Which NFC Teams Can Win Super Bowl LII Via the NFL Draft

Jay Pryce

Sunday, April 23, 2017 9:41 PM UTC

Sunday, Apr. 23, 2017 9:41 PM UTC

The Vikings and Panthers are a franchise-changing player or two away from possibly winning the Super Bowl. What positions should they target in the NFL Draft to help them get there? We got an idea.

NFL front offices view the draft as a building block to construct potential Super Bowl champions. Few teams are successful at selecting the perfect core of players to compliment and grow rosters year after year. Why? It often boils down to the dilemma taking talent versus team needs. There are some franchises consistently drafting the same type or player positions due to market pressures. If a draftee offers value because they slipped down the board unexpectedly, the compulsion to claim him is intense. Other general managers lean heavily on a best-player-available approach, looking for long-term quality over immediate roster holes. Then there are the circumstances outside of a general manager’s immediate control: injuries, bad scouting, etc.

Whatever the draft-day model, first-year players rarely make an impact during their rookie contracts. A few can be immediate franchise-changers, particularly with teams drafting well over the last few seasons; case in point: the 2016 Cowboys. Rookies QB Dak Prescott, who earned Offensive Rookie of the Year honors, and RB Ezekiel Elliot helped Dallas to the best record (13-3) in the NFC. The franchise, however, has been drafting well for several years, most noticeably on the offensive line (Zack Martin, Travis Frederick). All-Pro prospects at playmaking positions pushed the team over the hump. Expect Dallas to push for the playoffs for years to come.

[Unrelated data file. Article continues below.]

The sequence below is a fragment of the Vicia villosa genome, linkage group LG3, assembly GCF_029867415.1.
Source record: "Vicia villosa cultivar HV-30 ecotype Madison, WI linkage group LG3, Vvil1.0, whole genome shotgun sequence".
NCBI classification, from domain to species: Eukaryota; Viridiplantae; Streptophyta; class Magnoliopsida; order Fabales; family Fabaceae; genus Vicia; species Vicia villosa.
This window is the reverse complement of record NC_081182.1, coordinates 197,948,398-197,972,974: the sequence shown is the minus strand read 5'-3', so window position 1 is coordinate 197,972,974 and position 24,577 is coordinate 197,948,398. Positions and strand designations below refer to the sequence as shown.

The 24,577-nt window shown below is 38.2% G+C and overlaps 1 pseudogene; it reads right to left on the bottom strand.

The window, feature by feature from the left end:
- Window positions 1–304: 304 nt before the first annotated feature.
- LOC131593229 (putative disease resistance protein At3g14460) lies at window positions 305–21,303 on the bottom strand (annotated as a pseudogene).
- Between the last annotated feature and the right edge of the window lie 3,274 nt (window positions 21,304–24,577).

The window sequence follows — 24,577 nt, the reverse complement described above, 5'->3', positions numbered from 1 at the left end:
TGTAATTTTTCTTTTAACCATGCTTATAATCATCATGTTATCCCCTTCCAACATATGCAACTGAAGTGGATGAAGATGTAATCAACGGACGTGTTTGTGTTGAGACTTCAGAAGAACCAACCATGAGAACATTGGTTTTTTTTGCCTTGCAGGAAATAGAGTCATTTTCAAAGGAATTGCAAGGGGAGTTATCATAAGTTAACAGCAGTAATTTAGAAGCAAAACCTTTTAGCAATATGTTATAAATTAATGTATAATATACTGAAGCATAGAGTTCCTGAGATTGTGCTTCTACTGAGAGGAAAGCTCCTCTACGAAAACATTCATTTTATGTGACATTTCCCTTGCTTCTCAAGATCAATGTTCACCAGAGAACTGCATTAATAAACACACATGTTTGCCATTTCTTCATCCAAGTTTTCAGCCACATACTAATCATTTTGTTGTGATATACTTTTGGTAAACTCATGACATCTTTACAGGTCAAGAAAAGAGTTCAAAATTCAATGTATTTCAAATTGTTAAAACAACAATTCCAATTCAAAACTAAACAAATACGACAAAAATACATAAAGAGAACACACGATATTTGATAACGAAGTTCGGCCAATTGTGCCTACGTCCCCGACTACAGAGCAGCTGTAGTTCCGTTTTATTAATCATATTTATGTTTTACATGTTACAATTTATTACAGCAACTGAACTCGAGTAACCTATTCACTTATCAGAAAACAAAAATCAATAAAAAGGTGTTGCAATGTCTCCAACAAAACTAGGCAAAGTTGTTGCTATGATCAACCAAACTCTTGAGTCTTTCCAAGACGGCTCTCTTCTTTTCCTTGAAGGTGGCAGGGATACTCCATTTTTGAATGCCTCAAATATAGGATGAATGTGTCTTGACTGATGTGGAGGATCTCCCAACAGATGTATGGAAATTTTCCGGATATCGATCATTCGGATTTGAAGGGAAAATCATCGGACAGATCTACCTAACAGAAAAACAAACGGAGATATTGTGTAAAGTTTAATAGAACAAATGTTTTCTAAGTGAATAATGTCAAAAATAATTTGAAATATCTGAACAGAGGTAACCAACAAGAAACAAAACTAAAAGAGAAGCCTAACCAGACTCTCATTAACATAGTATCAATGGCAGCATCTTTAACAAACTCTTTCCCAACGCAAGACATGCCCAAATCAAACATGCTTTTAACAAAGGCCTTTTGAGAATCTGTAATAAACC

What franchises are set to be the 2016 Cowboys this season?  Which NFC teams are a pick or two away from winning the Super Bowl? Here are the two best candidates:

Minnesota Vikings (8-8 SU, 9-7 ATS)

Concerning home-picked talent, the Vikings have drafted more Pro Bowlers (7) over the last five years than any other team in the league. Compliment this strong nucleus with a hard-nosed, defense-first coach like Mike Zimmer, and Minnesota is just a draft pick or two away from reaching the Super Bowl. In 14 losses over last two seasons, Zimmer’s squad has been within one score in all but six. That’s impressive.

Offense presents the most pressing needs, particularly up front. The line cycled through multiple offensive tackles last season due to injuries, and ended up ranking 29th in the NFL per Pro Football Focus rankings. Minnesota, which needs to control the clock under Zimmer’s schema, rushed for a league-low 3.2 yards per carry and passed the century mark twice on the ground all season. The good news is center Joe Berger is one of the best in the NFL, and can serve as the anchor for any injection of new talent. The bad news is most O-lines need a season or two of joint playing time to turn elite.

In a loaded running back class, the Vikings are expected pick up a long-term solution at the position in the draft, despite signing the 26-year old Latavius Murray from the Raiders in free agency. Adrian Peterson is gone, so Murray is slated to see the lion’s share of carries. Nonetheless, a handful of rookies could compete for the starting position, and having two first-teamers in the Minnesota backfield could be the difference-maker for a postseason run.

Carolina Panthers (6-10 SU, 6-9-1 ATS)

The Panthers fell flat last season following a Super Bowl appearance in 2015. What went wrong? Former MVP Cam Newton played the final four games with a partial MCL tear, the secondary struggled to replace Josh Norman at cornerback, and playmaking abilities on offense were lacking. At some point, Newton will have another All-Pro wide receiver to throw to, and many analysts expect the Panthers to go that route in the draft.

Tight end Greg Olsen is the go-to in the air. At wide out, Newton leaned on the now-departed veteran Ted Ginn Jr in 2016, leaving him with Devin Funchess and Kelvin Benjamin this year. The latter are not game-changers by any stretch, but picking up a potential No.1 receiver in the draft could present the passing attack with the options it needs to hoist the Lombardi Trophy.

Nevada Sportsbooks to Offer Betting on NFL Draft
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